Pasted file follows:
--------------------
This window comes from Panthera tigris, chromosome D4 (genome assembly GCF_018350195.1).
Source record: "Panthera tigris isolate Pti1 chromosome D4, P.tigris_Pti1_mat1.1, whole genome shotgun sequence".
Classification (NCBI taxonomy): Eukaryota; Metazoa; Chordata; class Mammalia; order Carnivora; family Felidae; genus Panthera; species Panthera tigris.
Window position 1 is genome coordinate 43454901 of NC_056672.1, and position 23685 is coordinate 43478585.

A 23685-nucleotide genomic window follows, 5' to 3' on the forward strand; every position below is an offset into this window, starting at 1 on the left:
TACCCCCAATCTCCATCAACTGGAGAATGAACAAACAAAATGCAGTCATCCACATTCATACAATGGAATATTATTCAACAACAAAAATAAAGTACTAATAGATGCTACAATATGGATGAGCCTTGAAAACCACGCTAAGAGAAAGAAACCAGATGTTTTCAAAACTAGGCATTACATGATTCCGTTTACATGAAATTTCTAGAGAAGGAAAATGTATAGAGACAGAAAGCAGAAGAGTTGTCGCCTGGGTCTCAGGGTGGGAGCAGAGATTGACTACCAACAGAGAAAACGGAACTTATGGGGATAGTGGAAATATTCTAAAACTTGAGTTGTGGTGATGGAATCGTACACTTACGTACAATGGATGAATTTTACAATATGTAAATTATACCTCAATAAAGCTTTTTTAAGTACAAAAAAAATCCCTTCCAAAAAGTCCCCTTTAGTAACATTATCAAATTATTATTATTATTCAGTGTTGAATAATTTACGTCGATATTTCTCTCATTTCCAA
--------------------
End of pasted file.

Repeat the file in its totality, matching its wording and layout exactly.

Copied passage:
This window comes from Panthera tigris, chromosome D4 (genome assembly GCF_018350195.1).
Source record: "Panthera tigris isolate Pti1 chromosome D4, P.tigris_Pti1_mat1.1, whole genome shotgun sequence".
Classification (NCBI taxonomy): Eukaryota; Metazoa; Chordata; class Mammalia; order Carnivora; family Felidae; genus Panthera; species Panthera tigris.
Window position 1 is genome coordinate 43454901 of NC_056672.1, and position 23685 is coordinate 43478585.

A 23685-nucleotide genomic window follows, 5' to 3' on the forward strand; every position below is an offset into this window, starting at 1 on the left:
TACCCCCAATCTCCATCAACTGGAGAATGAACAAACAAAATGCAGTCATCCACATTCATACAATGGAATATTATTCAACAACAAAAATAAAGTACTAATAGATGCTACAATATGGATGAGCCTTGAAAACCACGCTAAGAGAAAGAAACCAGATGTTTTCAAAACTAGGCATTACATGATTCCGTTTACATGAAATTTCTAGAGAAGGAAAATGTATAGAGACAGAAAGCAGAAGAGTTGTCGCCTGGGTCTCAGGGTGGGAGCAGAGATTGACTACCAACAGAGAAAACGGAACTTATGGGGATAGTGGAAATATTCTAAAACTTGAGTTGTGGTGATGGAATCGTACACTTACGTACAATGGATGAATTTTACAATATGTAAATTATACCTCAATAAAGCTTTTTTAAGTACAAAAAAAATCCCTTCCAAAAAGTCCCCTTTAGTAACATTATCAAATTATTATTATTATTCAGTGTTGAATAATTTACGTCGATATTTCTCTCATTTCCAA